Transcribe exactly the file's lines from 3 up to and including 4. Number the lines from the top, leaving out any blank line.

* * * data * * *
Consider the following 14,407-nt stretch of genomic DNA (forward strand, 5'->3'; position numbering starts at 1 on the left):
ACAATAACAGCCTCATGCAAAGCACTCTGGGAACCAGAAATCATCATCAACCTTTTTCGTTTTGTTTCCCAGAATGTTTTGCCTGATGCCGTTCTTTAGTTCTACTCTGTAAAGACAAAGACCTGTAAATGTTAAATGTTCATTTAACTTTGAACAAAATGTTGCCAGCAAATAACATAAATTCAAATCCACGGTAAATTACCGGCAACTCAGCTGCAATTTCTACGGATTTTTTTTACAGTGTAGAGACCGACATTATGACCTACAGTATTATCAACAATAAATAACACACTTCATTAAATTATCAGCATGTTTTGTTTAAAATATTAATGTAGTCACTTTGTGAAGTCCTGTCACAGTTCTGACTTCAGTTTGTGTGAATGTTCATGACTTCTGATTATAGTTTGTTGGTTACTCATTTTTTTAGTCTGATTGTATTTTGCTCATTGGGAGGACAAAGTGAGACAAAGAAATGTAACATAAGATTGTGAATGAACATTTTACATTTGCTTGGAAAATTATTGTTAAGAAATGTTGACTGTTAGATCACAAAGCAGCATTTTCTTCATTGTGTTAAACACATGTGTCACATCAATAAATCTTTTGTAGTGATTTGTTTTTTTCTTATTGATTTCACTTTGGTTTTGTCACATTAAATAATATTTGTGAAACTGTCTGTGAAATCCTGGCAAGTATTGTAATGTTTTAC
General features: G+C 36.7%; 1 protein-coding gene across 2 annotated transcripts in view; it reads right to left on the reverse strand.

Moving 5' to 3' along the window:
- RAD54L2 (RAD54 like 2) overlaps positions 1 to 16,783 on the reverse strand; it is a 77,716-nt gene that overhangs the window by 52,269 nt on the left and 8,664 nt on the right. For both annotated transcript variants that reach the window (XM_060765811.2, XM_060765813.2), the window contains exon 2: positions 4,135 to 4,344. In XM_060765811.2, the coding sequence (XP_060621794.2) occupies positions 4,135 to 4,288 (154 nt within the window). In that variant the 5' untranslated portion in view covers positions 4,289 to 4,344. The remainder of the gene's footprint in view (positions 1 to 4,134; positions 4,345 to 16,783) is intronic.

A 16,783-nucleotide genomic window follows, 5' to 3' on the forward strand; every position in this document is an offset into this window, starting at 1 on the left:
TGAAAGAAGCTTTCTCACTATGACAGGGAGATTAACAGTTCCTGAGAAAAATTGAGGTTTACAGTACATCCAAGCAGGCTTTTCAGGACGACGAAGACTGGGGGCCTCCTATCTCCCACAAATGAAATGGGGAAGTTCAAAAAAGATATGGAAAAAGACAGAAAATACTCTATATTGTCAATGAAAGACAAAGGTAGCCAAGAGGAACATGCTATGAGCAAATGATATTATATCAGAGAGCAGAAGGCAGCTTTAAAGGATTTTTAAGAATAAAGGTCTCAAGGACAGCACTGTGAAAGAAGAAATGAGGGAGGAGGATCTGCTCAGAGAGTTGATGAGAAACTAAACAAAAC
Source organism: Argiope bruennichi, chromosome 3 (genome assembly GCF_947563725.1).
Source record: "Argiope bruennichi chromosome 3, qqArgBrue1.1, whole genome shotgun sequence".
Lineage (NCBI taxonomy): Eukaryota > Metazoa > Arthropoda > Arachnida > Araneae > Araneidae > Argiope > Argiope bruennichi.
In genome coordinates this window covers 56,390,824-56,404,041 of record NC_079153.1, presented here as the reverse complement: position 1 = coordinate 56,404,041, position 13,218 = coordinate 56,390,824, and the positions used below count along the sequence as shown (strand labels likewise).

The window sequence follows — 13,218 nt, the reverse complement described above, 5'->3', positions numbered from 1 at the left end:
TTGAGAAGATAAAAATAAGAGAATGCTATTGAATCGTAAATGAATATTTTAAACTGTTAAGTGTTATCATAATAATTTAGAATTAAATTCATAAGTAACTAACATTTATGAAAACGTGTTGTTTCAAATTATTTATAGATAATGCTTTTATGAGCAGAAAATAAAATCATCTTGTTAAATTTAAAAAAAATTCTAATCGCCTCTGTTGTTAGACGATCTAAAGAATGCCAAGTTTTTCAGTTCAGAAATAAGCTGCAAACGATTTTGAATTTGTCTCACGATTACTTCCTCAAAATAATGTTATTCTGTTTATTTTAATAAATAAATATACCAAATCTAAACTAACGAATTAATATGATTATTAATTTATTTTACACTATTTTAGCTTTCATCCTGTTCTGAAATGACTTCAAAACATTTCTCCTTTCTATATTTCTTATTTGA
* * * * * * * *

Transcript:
General features: G+C 36.7%; 1 protein-coding gene across 2 annotated transcripts in view; it reads right to left on the reverse strand.

Moving 5' to 3' along the window: